Today, this hauntingly seductive shoreline is a windswept, sea-shelled stretch of solitary sand located between Edisto and Botany Bay Beach(see map). You would be looking from Botany Bay for a glimpse because there is no access to the beach other than by way of a causeway used exclusively by the residents of Jeremy Cay--a gated community separated from the beach by a salt marsh. You arrive at the gates of Jeremy Cay by way of a moss covered, oak lined road called Edingsville Beach Road. The very same road that led the families of the aristocratic Sea Island planters of Edisto to their beach-side, summer resort once called Edingsville and the beginning of the story.
With the 18th century closing out and the 19th beginning, Edisto planters were fast becoming the wealthiest plantation owners in the South due to Sea Island cotton. Silky and highly-prized, Sea Island cotton boasted extra-long fibers making it a variety avidly sought after by mill owners of the world. Their unbelievable wealth empowered the planters to establish an aristocracy reinforced in blood and marriage. They built beautiful mansions, bought town-houses in Charleston and entertained lavishly, but in the summer months their plantation paradises languished in summer's oppressive heat besieged by swarms of mosquito and the dreaded "country fever," also known as malaria. While seeking relief on the barrier island beaches of the Atlantic, they discovered the cooling ocean breezes kept the scourge at bay. With this realization, the idea of Edingsville Beach was born.
|Sea Island plantation|
Every May, the planters would gather up their servants and furnishings, load them onto wagons and carts followed by horse drawn carriages filled with their progeny, and make the trek over Edisto's hot sandy roads to their magical haven by the ocean to spend the long summer days partaking in elegant parties, boat races, horse races, elaborate banquets and splashing around in the soothing, salty waters of the Atlantic. They would stay until the first frost of autumn. It was a leisurely, carefree life, but destiny had other plans for Edisto's planters and Edingsville Beach.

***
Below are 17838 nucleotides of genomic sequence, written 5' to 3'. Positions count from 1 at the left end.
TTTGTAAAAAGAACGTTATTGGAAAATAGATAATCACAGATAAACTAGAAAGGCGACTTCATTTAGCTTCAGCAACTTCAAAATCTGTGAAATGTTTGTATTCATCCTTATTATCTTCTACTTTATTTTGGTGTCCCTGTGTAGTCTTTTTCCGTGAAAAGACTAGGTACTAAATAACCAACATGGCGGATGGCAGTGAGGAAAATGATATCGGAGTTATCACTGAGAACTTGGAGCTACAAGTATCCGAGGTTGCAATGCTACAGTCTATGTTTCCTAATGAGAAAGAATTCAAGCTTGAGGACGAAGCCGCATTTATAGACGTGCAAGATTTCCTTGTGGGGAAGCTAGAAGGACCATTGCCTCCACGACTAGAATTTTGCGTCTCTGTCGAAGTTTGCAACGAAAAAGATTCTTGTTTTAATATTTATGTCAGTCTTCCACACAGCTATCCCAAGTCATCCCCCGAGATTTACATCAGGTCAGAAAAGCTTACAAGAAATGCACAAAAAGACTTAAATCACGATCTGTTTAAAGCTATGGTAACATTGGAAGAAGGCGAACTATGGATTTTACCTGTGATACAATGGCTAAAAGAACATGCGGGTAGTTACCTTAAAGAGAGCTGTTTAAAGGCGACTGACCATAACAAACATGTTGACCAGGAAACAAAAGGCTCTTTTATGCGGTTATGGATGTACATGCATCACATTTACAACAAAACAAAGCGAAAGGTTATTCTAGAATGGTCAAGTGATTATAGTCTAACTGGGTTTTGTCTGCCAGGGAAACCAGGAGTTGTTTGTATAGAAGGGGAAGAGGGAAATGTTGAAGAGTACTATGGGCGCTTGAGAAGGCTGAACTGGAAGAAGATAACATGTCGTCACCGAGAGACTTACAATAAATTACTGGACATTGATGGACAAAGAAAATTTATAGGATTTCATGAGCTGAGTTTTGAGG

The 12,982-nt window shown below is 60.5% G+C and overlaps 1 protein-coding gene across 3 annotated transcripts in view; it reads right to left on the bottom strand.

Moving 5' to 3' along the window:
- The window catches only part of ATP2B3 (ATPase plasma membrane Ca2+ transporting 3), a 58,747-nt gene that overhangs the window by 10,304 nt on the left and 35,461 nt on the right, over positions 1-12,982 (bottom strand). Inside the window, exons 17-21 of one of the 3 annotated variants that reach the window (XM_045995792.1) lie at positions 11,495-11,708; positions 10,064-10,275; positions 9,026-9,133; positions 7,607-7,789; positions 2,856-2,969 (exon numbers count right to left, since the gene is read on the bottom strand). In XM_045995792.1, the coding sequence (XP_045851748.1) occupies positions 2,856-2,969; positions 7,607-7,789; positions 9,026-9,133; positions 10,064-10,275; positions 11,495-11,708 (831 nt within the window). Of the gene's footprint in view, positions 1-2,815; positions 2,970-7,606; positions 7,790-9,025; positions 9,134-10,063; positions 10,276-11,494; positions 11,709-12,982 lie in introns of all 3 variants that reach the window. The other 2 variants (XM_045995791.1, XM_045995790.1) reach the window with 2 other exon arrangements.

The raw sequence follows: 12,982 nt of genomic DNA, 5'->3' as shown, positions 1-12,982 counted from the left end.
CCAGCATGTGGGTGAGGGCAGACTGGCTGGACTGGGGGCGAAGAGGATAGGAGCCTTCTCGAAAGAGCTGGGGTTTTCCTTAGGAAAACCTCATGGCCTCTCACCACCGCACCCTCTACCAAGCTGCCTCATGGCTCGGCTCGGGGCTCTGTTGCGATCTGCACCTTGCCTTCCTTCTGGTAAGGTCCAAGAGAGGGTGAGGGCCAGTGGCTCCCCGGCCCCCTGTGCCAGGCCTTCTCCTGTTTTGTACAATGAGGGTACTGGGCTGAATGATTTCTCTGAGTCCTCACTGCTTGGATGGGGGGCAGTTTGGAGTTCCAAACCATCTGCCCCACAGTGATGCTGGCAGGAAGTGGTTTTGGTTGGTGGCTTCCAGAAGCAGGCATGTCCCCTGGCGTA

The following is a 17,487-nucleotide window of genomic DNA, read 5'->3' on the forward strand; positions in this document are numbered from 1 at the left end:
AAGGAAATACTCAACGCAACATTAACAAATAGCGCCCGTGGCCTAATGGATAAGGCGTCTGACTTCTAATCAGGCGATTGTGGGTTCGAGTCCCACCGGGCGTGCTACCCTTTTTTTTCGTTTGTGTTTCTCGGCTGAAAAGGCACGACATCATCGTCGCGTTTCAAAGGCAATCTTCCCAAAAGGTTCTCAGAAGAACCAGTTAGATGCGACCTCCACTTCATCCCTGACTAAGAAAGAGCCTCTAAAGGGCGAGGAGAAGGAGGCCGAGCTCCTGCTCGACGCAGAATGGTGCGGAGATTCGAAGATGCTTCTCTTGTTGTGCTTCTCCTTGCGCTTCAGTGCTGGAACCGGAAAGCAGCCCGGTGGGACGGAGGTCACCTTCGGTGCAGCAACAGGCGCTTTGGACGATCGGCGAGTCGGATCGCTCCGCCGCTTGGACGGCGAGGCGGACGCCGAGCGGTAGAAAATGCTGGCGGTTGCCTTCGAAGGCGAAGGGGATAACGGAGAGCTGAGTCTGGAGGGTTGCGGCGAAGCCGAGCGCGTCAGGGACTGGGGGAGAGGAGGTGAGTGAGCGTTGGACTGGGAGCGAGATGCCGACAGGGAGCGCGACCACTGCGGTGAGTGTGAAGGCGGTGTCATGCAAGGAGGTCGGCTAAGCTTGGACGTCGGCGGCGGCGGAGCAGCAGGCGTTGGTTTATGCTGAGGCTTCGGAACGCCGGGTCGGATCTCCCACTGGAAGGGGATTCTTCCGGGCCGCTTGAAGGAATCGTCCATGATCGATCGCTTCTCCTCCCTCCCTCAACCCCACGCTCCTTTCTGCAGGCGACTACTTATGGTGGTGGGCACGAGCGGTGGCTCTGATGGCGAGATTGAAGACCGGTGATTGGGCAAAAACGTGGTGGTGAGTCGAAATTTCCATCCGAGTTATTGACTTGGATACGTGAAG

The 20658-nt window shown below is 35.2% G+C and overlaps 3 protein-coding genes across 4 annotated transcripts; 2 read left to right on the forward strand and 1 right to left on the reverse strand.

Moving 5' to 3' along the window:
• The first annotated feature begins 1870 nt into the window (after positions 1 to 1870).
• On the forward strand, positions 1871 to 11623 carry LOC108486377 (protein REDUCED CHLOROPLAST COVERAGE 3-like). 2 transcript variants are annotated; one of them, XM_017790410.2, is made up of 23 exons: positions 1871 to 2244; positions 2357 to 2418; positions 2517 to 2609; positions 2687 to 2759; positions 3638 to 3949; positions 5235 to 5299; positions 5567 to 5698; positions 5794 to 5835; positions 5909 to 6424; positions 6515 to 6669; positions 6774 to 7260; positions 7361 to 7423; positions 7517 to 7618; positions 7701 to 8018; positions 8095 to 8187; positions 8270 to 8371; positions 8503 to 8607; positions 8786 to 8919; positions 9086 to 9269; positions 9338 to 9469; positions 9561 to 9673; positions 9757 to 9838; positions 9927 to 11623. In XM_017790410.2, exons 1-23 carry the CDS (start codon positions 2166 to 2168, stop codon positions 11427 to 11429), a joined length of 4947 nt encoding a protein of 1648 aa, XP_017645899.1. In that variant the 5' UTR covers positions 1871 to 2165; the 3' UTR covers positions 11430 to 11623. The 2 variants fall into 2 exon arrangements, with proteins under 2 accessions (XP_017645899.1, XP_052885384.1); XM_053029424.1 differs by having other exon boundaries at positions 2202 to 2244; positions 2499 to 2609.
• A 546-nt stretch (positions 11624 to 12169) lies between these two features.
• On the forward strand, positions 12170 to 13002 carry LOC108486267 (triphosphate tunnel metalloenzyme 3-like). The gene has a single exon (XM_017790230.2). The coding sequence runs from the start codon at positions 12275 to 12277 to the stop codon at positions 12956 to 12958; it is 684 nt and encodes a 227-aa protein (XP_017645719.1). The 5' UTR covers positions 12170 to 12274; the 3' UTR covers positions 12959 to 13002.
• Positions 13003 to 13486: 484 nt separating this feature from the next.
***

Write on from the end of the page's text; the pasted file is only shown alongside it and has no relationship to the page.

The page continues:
Between the devastation of the Civil War in the 1860's and the boll weevil infestations of 1917, the Sea Island Cotton industry in the Lowcountry became decimated. In almost a single season, the royal crop of the sea islands was wiped out, never to return. After escaping the insanity of the Civil War, Edingsville Beach's benefactor became its malefactor. The very same ocean that brought jubilant relief brought absolute devastation.
A series of hurricanes beginning in 1874 relentlessly eroded away the golden era existence of Edingsville Beach until finally the hurricane of 1893 washed away all affirmation of its splendor and extravagance leaving only a tabby brick fireplace and broken trinkets. Over the years since, the occasional piece of china or brick appears on the beach delivered by a passing wave as a reminder of the once flourishing aristocracy.
As for the illusory woman, her name is Mary Clark. She was the daughter of one of the wealthy planters who spent the hot summer months with the family at their water front home on Edingsville Beach. She recently married her childhood sweetheart, a ship's captain, who also was a descendant of island planters. Four weeks after their wedding, the groom set sail for the West Indies. It was October, and most of the planter families were still in residence in their beach homes.
Each evening, just before sunset, Mary walked down to the water's edge, stared out over the steadily building surf and longed for the return of her husband. Two weeks had passed. The captain's ship was overdue. The smell of an approaching hurricane was in the air, but it was too late to leave the island. The causeway was already flooded. Mary knew in her heart the captain's ship may be involved.
The hurricane hit and the house trembled and swayed. The structure started to buckle and sea water washed into the house. It was a long night of terror for Mary and the others as they struggled to stay alive. The morning brought an eerie calm and a scene that would never be forgotten. Trees were lying everywhere. Some beach houses were moved off their foundations with porches, chimneys or windows washed away.
Through it all, Mary's concern for her husband never wavered. Looking in disbelief at the heavy pieces of furniture, chairs, and sofas strewn along the beach, she spotted a dark, lumpy form floating on the ocean's horizon. She watched as the form washed closer toward the shore and become more recognizable. It was the form of a man. A numbing chill ran down her spine. She ran into the water, and as the form got closer to her, she recognized the body of her husband. With a shuddering cry, she plunged her trembling arms into the salty water and with tears streaming from her eyes, drew his lifeless body to her heartbroken chest and then it disappeared. Later, the heart-wrenching news arrived. Her husband's ship went down in the hurricane and all on board were lost.
Now it is said, on moonlit nights a young woman can be seen desperately searching the beach and running into the waves to pull the form of a man onto the shore.